Want your workout to work harder? Dietitian Brooke Longfield gives you the best foods to refuel, whatever your fitness goals.
Whether you hit the gym every day, stretch into Pilates occasionally, or walk your way to vitality, what you eat before and after exercise can make a huge difference to your performance and recovery. Make sure to give yourself the right nourishment at the right time and your body will work at its best.
To eat or not to eat?
When preparing your body for exercise, the amount of energising food you need depends on how active you intend to be.
If you’re working out for less than an hour, you don’t necessarily have to eat beforehand. Going for a walk before brekkie, for instance, can help the body burn fat simply because it can’t use food as fuel. In fact, our muscles store enough energy for about 90 minutes of vigorous exercise, so feel free to enjoy long early-morning walks on an empty stomach.
If you plan to be active for more than an hour, or if you want to step up the intensity, you can prime your body for success by eating a small snack an hour or two in advance.
The best foods for exercise should include carbs and be easy to digest. You don’t want to upset your tummy by experimenting with new foods, so stick to simple foods such as a small bowl of porridge, a slice of toast or a banana. You will also want to steer clear of fatty foods, which the body is slow to digest and can leave you feeling uncomfortable.
Refuel and repair
You need to replenish your body’s energy stores after lengthy or strenuous physical activity, whether it’s a punishing gym class, a taxing bush walk or a stint of energetic housework.
Your best strategy to properly refuel is to eat a snack or a meal about 30 minutes to two hours after exercising. Within that timeframe, your body will direct the food straight towards muscle repair. So if you’re working out in between meal times, stash some portable snacks in your car, gym bag or handbag.
Wondering about those ‘body-friendly’ protein shakes, bars, balls and supplements? Leave them on the shelf. Yes, protein helps repair muscles, but real foods such as eggs, milk and nuts, give you the same health benefits without the hefty price tag and extra kilojoules.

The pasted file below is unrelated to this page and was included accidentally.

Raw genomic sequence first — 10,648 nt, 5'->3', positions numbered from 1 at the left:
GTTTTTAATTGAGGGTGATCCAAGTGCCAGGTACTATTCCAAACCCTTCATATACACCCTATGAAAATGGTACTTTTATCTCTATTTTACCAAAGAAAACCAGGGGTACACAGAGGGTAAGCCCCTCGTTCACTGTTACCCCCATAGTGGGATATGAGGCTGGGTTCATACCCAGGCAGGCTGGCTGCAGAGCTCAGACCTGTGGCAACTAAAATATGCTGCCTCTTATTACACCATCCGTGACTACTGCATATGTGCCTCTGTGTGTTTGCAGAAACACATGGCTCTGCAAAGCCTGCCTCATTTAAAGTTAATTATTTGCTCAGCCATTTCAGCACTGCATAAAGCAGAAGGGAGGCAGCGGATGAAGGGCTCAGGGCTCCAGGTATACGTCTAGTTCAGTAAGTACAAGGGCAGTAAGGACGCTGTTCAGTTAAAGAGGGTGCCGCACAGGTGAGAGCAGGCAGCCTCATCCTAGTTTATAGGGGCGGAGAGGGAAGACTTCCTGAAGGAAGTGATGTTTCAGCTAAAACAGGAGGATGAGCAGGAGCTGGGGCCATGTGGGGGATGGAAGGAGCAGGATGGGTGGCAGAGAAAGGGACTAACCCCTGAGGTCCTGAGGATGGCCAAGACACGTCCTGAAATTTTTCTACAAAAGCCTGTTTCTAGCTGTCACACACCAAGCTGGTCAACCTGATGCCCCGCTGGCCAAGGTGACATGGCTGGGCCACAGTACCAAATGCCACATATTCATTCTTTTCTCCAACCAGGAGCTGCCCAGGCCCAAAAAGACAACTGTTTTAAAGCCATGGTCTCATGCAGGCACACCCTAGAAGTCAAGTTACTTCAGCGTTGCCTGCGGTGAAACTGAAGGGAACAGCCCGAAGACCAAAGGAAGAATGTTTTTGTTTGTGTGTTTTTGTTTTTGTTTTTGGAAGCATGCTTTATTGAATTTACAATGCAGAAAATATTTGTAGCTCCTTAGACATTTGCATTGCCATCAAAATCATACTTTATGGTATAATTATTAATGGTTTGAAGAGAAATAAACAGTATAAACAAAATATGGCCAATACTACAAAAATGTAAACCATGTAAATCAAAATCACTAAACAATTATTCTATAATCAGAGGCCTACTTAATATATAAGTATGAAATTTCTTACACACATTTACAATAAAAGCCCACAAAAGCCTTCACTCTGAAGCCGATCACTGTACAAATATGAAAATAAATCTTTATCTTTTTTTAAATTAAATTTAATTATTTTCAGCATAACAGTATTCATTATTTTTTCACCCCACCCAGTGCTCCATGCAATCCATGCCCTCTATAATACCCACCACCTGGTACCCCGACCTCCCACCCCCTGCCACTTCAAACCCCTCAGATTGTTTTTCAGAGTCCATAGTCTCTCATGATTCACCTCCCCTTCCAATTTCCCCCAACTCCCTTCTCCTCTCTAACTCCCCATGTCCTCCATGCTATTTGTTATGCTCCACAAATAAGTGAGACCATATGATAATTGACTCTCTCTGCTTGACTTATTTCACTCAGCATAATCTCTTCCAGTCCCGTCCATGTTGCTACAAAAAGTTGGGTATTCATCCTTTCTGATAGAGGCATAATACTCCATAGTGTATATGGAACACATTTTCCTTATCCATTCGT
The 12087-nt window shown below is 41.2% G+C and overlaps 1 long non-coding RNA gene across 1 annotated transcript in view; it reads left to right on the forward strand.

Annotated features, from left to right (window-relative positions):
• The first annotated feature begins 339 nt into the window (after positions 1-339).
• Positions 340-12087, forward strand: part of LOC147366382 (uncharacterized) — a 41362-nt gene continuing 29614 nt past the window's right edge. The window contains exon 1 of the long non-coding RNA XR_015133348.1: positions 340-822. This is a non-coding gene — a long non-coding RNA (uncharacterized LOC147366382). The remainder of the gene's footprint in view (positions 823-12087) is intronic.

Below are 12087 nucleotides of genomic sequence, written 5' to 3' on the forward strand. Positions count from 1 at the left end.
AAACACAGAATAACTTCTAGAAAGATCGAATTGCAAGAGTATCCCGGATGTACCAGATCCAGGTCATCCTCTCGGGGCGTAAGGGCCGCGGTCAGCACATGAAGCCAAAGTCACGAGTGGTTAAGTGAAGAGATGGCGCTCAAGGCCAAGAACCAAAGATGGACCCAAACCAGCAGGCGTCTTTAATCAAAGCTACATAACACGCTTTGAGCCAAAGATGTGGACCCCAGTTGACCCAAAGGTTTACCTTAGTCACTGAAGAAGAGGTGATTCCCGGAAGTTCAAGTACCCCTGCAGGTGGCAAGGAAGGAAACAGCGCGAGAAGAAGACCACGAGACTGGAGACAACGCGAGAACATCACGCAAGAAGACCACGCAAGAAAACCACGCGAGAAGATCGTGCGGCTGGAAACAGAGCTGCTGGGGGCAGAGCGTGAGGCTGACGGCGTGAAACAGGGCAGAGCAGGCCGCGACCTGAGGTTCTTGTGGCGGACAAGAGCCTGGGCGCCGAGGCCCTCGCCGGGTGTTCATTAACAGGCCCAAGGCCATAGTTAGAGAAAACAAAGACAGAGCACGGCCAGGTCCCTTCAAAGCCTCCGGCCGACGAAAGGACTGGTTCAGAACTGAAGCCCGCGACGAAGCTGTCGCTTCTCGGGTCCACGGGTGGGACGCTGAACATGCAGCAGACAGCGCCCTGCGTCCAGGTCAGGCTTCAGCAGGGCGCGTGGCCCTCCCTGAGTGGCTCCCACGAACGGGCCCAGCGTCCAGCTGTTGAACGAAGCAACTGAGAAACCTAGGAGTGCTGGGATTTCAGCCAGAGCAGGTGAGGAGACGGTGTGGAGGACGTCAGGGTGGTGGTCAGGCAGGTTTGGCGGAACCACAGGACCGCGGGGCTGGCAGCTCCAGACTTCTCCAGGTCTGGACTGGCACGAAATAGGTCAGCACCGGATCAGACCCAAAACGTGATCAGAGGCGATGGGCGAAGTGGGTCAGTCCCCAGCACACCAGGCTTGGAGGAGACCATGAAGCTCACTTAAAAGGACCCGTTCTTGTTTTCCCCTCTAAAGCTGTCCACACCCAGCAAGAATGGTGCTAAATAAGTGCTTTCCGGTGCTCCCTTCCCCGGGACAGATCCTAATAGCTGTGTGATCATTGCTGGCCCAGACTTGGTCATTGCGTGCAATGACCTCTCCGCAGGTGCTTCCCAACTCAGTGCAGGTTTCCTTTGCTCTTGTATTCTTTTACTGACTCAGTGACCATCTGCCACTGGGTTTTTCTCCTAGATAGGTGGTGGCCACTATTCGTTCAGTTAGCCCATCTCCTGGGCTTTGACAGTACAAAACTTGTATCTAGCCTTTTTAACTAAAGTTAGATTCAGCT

A common mistake is treating post-workout meals as a licence to overeat. We’re not saying you can’t indulge in the occasional post-gym café breakfast with friends, but using exercise as an excuse to gorge on cake and biscuits will very quickly undo all of your hard work! Also, it won’t equip you with the nutrients needed to nail your next workout.
Exercise can be very dehydrating, especially on hot days when you are more likely to sweat a lot.
On very hot days when you’re going to be out exposed to full sun, keep a water bottle on hand so you can take sips while you’re on the move. Also, make an effort to keep drinking more than usual throughout the rest of the day.
As a general rule, you should aim to drink half to one cup of water every 20 minutes while exercising. And leave the sports drinks to ultra-endurance athletes — water provides all the hydration you need, without the sugar!
Don’t sweat it!
The snacks we choose before and after exercise are only part of the picture. In the long run, it’s the good food choices we make over the entire day that lead to a healthy body.
10 workout-friendly foods
Make the most of your workout with these high-protein and carb-loaded snacks.
Banana Smoothie made with fruit and reduced-fat milk Wholemeal crumpet or English muffin with honey High-fibre muesli bar Toasted cheese and tomato sandwich
Poached eggs on wholegrain toast Glass of Milo made with reduced-fat milk Small bowl of natural yoghurt, fruit and untoasted muesli Wholegrain toast topped with mashed banana or avocado Tuna and salad sandwich